Allergy season kicks into high gear

Allergy season is in high gear. 

"All the sudden it was sneezing, sneezing, sneezing, red nose, watery, itchy eyes," said Riverside mom Anitra Hamilton.

She says her oldest daughter, 8-year-old Alana, started sneezing more than usual last year, around the time of the pandemic lockdown. 

"I thought, well maybe it's something in our house.  We have cats. She's not at home with them regularly, maybe that's an issue.," Hamilton said. 

Western Springs Allergy and Asthma specialist, Dr. Renee Lantner says seasonal allergies, for many people, are ramping up as the climate changes.  

"One of the first things I tell people, which they don't think about doing, is making sure they don't bring the pollen into the house.  So we have them wipe down their hair, wipe down their face, change their clothes, sometimes take a shower," said Dr. Lantner.

Dr. Lantner calls pollen "the invisible glitter" because it can get everywhere.  


Dr. Sai Nimmagadda, an allergy and immunology doctor at Lurie Children’s Hospital, says parents have been lighting up the phones with questions about their children’s red, itchy eyes and congested noses.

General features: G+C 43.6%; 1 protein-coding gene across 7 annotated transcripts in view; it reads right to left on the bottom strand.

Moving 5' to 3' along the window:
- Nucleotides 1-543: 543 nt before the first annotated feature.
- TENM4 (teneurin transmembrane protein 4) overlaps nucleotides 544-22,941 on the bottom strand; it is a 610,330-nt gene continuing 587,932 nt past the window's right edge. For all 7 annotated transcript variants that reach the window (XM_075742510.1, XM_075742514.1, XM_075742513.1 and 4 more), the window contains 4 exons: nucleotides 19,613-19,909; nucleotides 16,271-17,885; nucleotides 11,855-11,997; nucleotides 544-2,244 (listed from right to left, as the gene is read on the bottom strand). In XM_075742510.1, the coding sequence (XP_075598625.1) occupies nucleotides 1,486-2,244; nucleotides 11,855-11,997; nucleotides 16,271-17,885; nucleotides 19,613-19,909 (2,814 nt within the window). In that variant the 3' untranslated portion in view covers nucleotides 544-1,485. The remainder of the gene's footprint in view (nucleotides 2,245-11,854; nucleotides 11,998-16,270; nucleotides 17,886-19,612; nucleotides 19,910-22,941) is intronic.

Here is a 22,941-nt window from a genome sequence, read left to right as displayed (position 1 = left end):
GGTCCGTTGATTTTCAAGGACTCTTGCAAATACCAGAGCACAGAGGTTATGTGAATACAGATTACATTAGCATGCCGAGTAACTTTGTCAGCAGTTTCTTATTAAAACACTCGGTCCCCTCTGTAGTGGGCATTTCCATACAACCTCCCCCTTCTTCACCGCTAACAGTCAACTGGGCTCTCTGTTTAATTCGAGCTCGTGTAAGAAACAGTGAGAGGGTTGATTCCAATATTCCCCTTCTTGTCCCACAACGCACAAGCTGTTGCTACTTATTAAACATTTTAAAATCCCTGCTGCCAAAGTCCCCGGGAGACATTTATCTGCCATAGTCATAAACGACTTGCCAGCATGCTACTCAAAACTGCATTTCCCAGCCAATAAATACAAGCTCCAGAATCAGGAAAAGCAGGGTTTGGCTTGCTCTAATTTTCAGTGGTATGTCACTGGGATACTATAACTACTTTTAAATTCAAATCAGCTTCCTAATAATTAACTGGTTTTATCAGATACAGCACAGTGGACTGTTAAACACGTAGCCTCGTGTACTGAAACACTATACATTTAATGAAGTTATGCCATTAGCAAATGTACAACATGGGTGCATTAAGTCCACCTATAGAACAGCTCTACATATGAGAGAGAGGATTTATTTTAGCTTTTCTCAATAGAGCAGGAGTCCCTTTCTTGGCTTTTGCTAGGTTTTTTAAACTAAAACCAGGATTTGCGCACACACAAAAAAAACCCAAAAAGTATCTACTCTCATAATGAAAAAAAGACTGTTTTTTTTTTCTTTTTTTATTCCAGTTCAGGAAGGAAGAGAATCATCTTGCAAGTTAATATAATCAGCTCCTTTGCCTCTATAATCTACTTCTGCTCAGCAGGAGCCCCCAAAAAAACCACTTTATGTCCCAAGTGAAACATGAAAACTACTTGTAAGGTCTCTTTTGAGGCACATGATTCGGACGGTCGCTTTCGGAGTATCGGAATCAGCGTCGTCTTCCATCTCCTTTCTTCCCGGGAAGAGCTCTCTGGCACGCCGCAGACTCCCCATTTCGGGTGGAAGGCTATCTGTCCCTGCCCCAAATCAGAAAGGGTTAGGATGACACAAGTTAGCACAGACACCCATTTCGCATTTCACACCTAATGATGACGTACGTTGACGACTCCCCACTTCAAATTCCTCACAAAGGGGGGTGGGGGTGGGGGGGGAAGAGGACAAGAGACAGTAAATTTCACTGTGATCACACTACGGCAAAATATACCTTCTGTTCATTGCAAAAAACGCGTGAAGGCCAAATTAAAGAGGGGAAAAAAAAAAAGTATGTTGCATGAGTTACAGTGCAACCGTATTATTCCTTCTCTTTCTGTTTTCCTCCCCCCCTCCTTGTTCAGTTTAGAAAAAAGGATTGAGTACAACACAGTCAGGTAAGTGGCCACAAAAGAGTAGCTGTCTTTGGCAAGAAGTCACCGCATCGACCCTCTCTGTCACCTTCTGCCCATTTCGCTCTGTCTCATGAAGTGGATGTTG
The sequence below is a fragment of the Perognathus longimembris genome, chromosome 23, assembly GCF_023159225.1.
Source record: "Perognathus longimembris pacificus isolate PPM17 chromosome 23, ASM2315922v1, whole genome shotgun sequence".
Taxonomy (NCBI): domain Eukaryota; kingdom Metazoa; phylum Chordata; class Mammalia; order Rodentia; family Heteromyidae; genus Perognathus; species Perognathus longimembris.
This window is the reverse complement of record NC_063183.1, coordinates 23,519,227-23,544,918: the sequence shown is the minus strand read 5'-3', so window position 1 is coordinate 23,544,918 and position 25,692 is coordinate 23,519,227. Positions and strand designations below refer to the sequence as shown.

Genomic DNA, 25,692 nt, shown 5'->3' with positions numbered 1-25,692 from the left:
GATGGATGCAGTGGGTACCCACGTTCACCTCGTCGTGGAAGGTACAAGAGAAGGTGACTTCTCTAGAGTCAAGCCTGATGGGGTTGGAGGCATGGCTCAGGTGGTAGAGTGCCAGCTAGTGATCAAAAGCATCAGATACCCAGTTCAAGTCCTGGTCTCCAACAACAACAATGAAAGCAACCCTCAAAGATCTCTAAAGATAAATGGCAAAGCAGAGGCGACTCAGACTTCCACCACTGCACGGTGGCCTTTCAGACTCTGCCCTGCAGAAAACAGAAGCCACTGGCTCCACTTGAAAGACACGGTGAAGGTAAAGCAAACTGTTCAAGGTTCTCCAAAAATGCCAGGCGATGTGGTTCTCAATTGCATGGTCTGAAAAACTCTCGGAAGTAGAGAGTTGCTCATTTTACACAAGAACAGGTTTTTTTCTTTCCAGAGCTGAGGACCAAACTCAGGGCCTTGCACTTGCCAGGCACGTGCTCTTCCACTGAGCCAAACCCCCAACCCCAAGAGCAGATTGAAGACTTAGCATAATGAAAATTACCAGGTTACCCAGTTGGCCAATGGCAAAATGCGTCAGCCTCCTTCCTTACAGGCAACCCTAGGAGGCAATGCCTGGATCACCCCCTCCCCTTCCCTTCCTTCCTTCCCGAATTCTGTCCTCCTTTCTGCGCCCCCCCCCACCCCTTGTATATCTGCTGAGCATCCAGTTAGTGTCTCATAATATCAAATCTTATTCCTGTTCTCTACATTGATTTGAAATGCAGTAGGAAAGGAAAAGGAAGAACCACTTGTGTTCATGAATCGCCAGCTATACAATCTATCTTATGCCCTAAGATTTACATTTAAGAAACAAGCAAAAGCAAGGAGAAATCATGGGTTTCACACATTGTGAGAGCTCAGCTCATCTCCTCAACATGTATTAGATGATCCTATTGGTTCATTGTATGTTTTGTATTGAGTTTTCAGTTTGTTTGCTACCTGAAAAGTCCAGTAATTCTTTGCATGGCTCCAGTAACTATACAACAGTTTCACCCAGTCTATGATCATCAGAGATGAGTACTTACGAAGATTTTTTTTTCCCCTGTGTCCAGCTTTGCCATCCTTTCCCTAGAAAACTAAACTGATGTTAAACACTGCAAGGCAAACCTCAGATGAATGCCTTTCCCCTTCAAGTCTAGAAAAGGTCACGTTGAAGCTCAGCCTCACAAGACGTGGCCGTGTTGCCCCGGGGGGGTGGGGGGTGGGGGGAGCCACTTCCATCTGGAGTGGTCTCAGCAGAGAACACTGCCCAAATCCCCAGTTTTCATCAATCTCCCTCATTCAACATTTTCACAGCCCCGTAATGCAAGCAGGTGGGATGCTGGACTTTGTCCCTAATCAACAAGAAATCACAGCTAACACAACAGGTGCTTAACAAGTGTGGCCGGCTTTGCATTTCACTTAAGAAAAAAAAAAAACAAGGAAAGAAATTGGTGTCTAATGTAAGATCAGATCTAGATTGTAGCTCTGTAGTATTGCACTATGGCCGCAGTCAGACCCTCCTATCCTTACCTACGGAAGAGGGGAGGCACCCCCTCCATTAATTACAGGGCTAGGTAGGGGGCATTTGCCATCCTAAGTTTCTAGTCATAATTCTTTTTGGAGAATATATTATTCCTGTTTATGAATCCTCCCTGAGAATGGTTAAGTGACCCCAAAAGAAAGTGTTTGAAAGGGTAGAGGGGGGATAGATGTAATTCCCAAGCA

He says seasonal allergies to things like outdoor mold, pollen, trees, grass and weeds typically develop around age three.

To wipe them out the natural way, Dr. Lantner recommends bathing children at night to avoid allergen spread to sheets and pillows and putting a hat on kids when outdoors.  

She says natural supplements like Quercetin, Bromelain, Stinging Nettle or Butterbur can also be helpful, if they come in a form children can easily take.  

"Most of the prescription drugs have gone over the counter. A lot of the antihistamines like Zyrtec, Claritin and Allegra," said Dr. Nimmagadda. 

For a quick fix, something as simple as saline nose spray, that you can pick up at the drug store, can also wash out pollen and mold spores without medication says Dr. Lantner.